MONROVIA – On the heels of voting day and at the advent of the official campaign period for Liberia’s 2023 elections, Press Union of Liberia (PUL) former president, and ex-president of the West African Journalists Association (WAJA), Mr. Peter Quaqua, has cautioned Liberian journalists of the importance of their role in the 10 October electoral processes.
In an article recently disseminated largely via social media, Mr. Quaqua, himself a longtime Liberian journalist, reminded his counterparts that the world over, it’s expected of journalists to provide impartial information regarding electoral processes and information about politicians seeking public office.
While Quaqua shares the undeniable view that journalists are individuals, who are citizens first, with choices and interests in the betterment of whatever society they may find themselves, he reminded Liberian journalists that those who ply the noble profession are restrained by ethics.
“A journalist is not an ordinary citizen in the sense of the size of his/her role in enhancing democratic development,” the PUL former president informed his colleagues in Liberia, adding, “An independent and professional press is the spine of democracy – providing the space for a healthy debate. That’s why press freedom is featured in most (if not all) democratic and human rights instruments. The people (voters) for whom democracy is championed, depend on the free press to make informed decisions. That’s why the media is the public trust.”
Quaqua, who disclosed that he’s commencing a series on the significance of Liberian journalists’ role in the 2023 electoral processes, divulged that he would be doing so, hoping to profer to his Liberian colleagues actively practicing the journalism craft during the electoral period, some advice or tips, as Liberia continues what he termed the critical journey to the October 10 elections.
Addressing Liberian journalists, who he classified as those still keen and committed to the principles of journalism in the true sense of the word, and not those who are just performing acts of journalism, the former president of WAJA enjoined his colleagues that they have a duty to support and promote free and fair elections by giving space to the diversity of opinions in a free and fair manner too.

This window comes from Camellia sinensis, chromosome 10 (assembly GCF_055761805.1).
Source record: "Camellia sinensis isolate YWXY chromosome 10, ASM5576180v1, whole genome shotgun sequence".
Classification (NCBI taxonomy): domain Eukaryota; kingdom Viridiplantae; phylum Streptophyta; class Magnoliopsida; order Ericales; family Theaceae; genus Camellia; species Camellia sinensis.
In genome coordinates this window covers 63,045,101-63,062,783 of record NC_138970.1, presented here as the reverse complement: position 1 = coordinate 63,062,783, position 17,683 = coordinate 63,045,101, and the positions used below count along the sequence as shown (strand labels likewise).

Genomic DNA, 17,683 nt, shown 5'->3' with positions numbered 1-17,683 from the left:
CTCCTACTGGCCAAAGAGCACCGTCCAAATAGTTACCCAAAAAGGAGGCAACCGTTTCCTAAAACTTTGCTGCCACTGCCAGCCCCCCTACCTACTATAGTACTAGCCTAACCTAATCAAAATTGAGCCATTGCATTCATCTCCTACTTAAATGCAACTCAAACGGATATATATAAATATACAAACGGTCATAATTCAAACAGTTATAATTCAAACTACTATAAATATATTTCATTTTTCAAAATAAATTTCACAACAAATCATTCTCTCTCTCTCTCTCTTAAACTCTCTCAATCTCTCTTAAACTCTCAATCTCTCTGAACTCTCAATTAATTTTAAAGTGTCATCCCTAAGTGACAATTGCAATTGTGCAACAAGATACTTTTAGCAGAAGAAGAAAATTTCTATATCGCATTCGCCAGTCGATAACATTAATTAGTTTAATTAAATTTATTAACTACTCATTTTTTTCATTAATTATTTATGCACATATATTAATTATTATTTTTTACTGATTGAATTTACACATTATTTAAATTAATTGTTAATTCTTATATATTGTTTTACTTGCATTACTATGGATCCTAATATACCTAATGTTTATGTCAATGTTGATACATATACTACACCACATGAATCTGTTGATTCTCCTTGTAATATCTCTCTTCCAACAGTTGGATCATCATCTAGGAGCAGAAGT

“Often, there are calls for peaceful elections. But seldom does the safety of journalists make it on the agenda for discussions till journalists are targeted,” Quaqua observed, noting, “I am therefore doing this with the safety of journalists in mind, but also to remind you about your responsibilities in these moments of high political contestation.”
He then reminded Liberian journalists giving coverage to the 2023 electoral processes, to among others, not wear any identifiable paraphernalia belonging to any political party or candidate; refrain from acting as spokespersons for any party or candidate; and that they should avoid what he referred to as the deceptive handling of the facts, which he put bluntly as warning Liberian journalists from indulging in lies and misinformation.
Quaqua also wants Liberian journalists giving coverage to the 2023 elections to present all sides of the story, adding that they must be fair and avoid inserting their personal views in any story.
“Don’t feed on rumors – please counter-check every piece of information; Control your emotions; avoid public arguments and stay above the political fray,” Quaqua further warned.
He called on his colleagues to be careful how they run with claims and wide allegations of elections fraud, adding, “Be careful not to incite hatred and violence against any candidate or party.
“Let your social media activities be consistent with your values as a journalist offline,” Quaqua continued, concluding by cautioning Liberian journalists that may have special assignments with a particular political party or candidate, to be careful not to be seen as what he called embedded journalists.